U.S. growth revised slightly down to 2.0 percent in Q2
Updated 14:34, 30-Aug-2019

The U.S. economy grew more slowly in the second quarter than previously thought but a bump in consumer spending helped offset other eye-catching weaknesses, according to new data released Thursday.

The revised figures confirmed the slowdown from the start of the year, with far weaker housing, oil exports, tourism and local government spending.

It also underscored the challenges facing U.S. President Donald Trump, who is touting his economic policies as he seeks reelection while pursuing a grinding trade war with China.

The U.S.' GDP expanded 2.0 percent in the April-June period, down a notch from the initial 2.1 percent growth estimate reported last month, and well below Trump's 3.0 percent target, according to the Commerce Department report.

People shop along Broadway in lower Manhattan on May 30, 2019 in New York City. /VCG Photo

People shop along Broadway in lower Manhattan on May 30, 2019 in New York City. /VCG Photo

Recession indicators in recent weeks have begun to flash warning signs, and though the American economy is still outpacing the rest of the industrialized world, it has begun to sputter worryingly in some areas.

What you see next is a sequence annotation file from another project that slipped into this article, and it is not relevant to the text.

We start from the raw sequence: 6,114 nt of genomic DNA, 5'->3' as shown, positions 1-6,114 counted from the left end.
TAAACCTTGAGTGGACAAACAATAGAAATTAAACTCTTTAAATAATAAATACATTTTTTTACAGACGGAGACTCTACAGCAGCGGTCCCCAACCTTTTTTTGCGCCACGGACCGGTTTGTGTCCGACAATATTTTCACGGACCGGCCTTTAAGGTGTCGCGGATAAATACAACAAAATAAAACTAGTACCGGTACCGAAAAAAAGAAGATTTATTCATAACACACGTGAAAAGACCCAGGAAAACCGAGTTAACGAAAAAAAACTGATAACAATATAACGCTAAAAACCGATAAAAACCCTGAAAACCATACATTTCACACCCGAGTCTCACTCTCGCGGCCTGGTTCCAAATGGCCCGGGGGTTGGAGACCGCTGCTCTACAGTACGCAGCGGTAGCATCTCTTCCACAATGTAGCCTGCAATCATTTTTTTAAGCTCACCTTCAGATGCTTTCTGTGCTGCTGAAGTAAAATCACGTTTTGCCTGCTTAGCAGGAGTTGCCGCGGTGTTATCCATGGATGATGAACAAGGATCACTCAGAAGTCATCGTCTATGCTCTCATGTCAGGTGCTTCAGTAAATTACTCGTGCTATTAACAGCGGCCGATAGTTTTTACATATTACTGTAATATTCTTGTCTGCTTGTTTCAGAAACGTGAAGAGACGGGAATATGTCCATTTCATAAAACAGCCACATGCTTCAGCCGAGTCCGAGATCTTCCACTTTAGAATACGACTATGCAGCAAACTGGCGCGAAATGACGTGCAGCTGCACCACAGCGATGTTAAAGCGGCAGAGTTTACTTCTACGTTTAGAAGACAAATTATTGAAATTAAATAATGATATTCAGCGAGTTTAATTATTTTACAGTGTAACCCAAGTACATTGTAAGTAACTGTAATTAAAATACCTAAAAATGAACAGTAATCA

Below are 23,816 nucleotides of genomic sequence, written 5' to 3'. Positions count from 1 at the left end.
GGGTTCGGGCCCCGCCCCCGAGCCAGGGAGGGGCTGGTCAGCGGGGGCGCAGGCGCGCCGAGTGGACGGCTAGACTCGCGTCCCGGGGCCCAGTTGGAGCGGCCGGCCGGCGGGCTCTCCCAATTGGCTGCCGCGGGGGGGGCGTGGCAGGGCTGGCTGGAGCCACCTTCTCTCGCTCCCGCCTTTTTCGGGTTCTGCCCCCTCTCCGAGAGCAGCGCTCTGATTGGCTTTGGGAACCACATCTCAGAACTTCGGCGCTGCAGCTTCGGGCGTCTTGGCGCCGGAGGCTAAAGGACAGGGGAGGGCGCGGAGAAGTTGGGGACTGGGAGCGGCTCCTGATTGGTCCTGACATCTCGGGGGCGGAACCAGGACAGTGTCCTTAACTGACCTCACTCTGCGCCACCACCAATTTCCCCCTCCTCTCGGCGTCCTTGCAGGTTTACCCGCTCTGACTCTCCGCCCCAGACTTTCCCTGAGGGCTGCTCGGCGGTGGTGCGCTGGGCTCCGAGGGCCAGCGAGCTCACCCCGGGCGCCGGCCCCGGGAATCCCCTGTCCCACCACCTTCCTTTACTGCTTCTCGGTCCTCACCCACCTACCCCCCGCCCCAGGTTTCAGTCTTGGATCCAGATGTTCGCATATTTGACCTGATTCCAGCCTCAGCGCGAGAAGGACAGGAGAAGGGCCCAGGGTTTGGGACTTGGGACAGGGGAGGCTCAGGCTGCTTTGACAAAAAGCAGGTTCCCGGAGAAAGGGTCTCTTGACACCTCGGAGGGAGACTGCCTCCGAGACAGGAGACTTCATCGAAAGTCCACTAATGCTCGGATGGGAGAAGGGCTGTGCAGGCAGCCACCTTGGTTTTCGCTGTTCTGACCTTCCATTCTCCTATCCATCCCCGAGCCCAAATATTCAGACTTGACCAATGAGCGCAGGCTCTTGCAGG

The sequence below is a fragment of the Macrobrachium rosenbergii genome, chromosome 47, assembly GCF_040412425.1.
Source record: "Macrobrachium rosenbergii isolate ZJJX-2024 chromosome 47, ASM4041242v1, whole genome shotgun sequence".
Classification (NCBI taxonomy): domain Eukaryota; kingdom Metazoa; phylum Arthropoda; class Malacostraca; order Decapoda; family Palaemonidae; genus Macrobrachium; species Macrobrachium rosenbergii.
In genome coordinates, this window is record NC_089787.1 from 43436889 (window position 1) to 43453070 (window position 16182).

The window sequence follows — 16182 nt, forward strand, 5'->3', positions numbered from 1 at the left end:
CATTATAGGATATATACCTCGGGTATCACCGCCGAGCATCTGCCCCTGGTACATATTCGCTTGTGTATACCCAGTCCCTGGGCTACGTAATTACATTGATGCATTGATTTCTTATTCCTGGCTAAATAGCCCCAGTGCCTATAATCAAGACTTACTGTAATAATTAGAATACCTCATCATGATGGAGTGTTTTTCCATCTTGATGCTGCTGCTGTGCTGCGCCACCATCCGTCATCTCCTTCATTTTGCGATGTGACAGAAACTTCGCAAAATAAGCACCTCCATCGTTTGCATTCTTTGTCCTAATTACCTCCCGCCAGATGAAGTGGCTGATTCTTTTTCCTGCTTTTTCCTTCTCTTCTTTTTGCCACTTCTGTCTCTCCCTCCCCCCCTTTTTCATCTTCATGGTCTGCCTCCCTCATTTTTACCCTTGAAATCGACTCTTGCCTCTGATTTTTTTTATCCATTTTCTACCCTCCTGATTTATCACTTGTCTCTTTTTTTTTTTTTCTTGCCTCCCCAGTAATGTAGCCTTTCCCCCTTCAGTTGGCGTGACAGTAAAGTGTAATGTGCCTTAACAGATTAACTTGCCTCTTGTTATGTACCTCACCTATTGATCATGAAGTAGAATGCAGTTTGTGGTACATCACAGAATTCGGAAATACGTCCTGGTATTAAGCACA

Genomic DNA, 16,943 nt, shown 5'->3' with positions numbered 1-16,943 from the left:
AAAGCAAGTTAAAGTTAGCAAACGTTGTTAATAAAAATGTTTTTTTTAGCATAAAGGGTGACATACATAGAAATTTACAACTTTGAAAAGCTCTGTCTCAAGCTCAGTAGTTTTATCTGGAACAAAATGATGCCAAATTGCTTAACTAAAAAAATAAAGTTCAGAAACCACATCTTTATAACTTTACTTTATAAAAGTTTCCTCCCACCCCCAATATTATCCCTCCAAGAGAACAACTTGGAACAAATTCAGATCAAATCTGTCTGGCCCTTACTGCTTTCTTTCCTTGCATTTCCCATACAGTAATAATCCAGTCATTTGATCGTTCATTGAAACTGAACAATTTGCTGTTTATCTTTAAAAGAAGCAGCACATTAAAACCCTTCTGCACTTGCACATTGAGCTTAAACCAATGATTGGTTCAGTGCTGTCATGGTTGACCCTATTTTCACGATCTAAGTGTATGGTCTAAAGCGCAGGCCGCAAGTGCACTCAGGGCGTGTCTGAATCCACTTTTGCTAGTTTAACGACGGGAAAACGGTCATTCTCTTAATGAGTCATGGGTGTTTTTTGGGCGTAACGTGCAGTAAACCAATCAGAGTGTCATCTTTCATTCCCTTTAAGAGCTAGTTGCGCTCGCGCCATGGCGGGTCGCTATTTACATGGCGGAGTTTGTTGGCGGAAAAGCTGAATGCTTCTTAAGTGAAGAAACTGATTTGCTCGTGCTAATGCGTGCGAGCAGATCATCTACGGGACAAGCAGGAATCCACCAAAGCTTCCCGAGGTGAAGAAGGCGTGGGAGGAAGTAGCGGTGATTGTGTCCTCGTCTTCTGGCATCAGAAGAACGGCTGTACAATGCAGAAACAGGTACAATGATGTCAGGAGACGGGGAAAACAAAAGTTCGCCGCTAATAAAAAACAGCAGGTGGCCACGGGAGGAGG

Consumer spending remains robust and corporate profits rose in the second quarter, after falling at the start of the year, but business investment is floundering, according to the report.

And the U.S.-China trade war could darken the picture in the third quarter as several companies warned in their earnings reports on Thursday that Trump's latest round of China tariffs were a threat to profits, echoing urgent pleas from several industry groups.

Clothing retailer Abercrombie & Fitch said two coming waves of tariffs should wipe out about six million U.S. dollars in profit in the fall shopping season.

RDQ Economics said the latest GDP numbers were "the proverbial mixed bag."

"The domestic economy appears to be fairly strong but the mix of growth between consumer and investment spending is not healthy from a supply-side perspective with investment spending stalled out," the firm said.

While largely confirming economists' expectations, the revised second quarter GDP numbers nevertheless marked a sharp slowdown from the heady pace of growth at the start of the year.

Unemployment remains low but hiring has slowed in 2019 and business investment has dropped sharply while the manufacturing sector is already in recession.

(Cover: Shipping containers are stacked at the Paul W. Conley Container Terminal in Boston, Massachusetts, U.S., May 9, 2018. /Reuters Photo)

Source(s): AFP